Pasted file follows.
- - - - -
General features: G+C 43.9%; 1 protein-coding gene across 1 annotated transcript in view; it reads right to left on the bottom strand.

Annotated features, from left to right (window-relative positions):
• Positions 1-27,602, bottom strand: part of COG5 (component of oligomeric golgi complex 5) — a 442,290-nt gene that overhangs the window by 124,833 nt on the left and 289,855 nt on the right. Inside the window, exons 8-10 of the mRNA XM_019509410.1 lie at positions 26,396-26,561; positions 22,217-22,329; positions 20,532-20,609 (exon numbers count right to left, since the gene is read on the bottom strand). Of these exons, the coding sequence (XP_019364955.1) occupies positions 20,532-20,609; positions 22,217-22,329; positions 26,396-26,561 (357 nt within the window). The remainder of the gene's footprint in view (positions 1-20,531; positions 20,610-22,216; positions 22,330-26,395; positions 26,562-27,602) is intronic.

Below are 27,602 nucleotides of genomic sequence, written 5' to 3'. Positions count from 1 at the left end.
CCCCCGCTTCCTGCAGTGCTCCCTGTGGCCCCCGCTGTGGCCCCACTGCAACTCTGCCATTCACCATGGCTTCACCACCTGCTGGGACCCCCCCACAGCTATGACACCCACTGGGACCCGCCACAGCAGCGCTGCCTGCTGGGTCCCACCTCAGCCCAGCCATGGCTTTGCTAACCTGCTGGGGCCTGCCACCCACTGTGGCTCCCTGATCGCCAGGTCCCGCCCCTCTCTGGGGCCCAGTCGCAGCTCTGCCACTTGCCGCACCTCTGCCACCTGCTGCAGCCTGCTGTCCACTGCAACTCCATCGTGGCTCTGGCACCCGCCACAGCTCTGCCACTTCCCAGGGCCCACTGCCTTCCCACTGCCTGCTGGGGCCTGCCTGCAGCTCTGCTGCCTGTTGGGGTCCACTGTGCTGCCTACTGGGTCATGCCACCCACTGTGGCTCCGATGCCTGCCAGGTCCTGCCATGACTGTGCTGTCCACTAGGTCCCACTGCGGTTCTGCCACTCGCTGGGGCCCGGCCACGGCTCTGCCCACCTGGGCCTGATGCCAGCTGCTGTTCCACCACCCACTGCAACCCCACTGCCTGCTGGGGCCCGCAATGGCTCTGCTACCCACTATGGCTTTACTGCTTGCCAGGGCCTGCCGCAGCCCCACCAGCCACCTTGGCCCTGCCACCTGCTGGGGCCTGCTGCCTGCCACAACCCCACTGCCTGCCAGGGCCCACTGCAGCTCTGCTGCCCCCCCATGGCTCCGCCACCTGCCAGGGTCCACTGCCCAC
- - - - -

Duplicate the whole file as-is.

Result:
General features: G+C 43.9%; 1 protein-coding gene across 1 annotated transcript in view; it reads right to left on the bottom strand.

Annotated features, from left to right (window-relative positions):
• Positions 1-27,602, bottom strand: part of COG5 (component of oligomeric golgi complex 5) — a 442,290-nt gene that overhangs the window by 124,833 nt on the left and 289,855 nt on the right. Inside the window, exons 8-10 of the mRNA XM_019509410.1 lie at positions 26,396-26,561; positions 22,217-22,329; positions 20,532-20,609 (exon numbers count right to left, since the gene is read on the bottom strand). Of these exons, the coding sequence (XP_019364955.1) occupies positions 20,532-20,609; positions 22,217-22,329; positions 26,396-26,561 (357 nt within the window). The remainder of the gene's footprint in view (positions 1-20,531; positions 20,610-22,216; positions 22,330-26,395; positions 26,562-27,602) is intronic.

Below are 27,602 nucleotides of genomic sequence, written 5' to 3'. Positions count from 1 at the left end.
CCCCCGCTTCCTGCAGTGCTCCCTGTGGCCCCCGCTGTGGCCCCACTGCAACTCTGCCATTCACCATGGCTTCACCACCTGCTGGGACCCCCCCACAGCTATGACACCCACTGGGACCCGCCACAGCAGCGCTGCCTGCTGGGTCCCACCTCAGCCCAGCCATGGCTTTGCTAACCTGCTGGGGCCTGCCACCCACTGTGGCTCCCTGATCGCCAGGTCCCGCCCCTCTCTGGGGCCCAGTCGCAGCTCTGCCACTTGCCGCACCTCTGCCACCTGCTGCAGCCTGCTGTCCACTGCAACTCCATCGTGGCTCTGGCACCCGCCACAGCTCTGCCACTTCCCAGGGCCCACTGCCTTCCCACTGCCTGCTGGGGCCTGCCTGCAGCTCTGCTGCCTGTTGGGGTCCACTGTGCTGCCTACTGGGTCATGCCACCCACTGTGGCTCCGATGCCTGCCAGGTCCTGCCATGACTGTGCTGTCCACTAGGTCCCACTGCGGTTCTGCCACTCGCTGGGGCCCGGCCACGGCTCTGCCCACCTGGGCCTGATGCCAGCTGCTGTTCCACCACCCACTGCAACCCCACTGCCTGCTGGGGCCCGCAATGGCTCTGCTACCCACTATGGCTTTACTGCTTGCCAGGGCCTGCCGCAGCCCCACCAGCCACCTTGGCCCTGCCACCTGCTGGGGCCTGCTGCCTGCCACAACCCCACTGCCTGCCAGGGCCCACTGCAGCTCTGCTGCCCCCCCATGGCTCCGCCACCTGCCAGGGTCCACTGCCCAC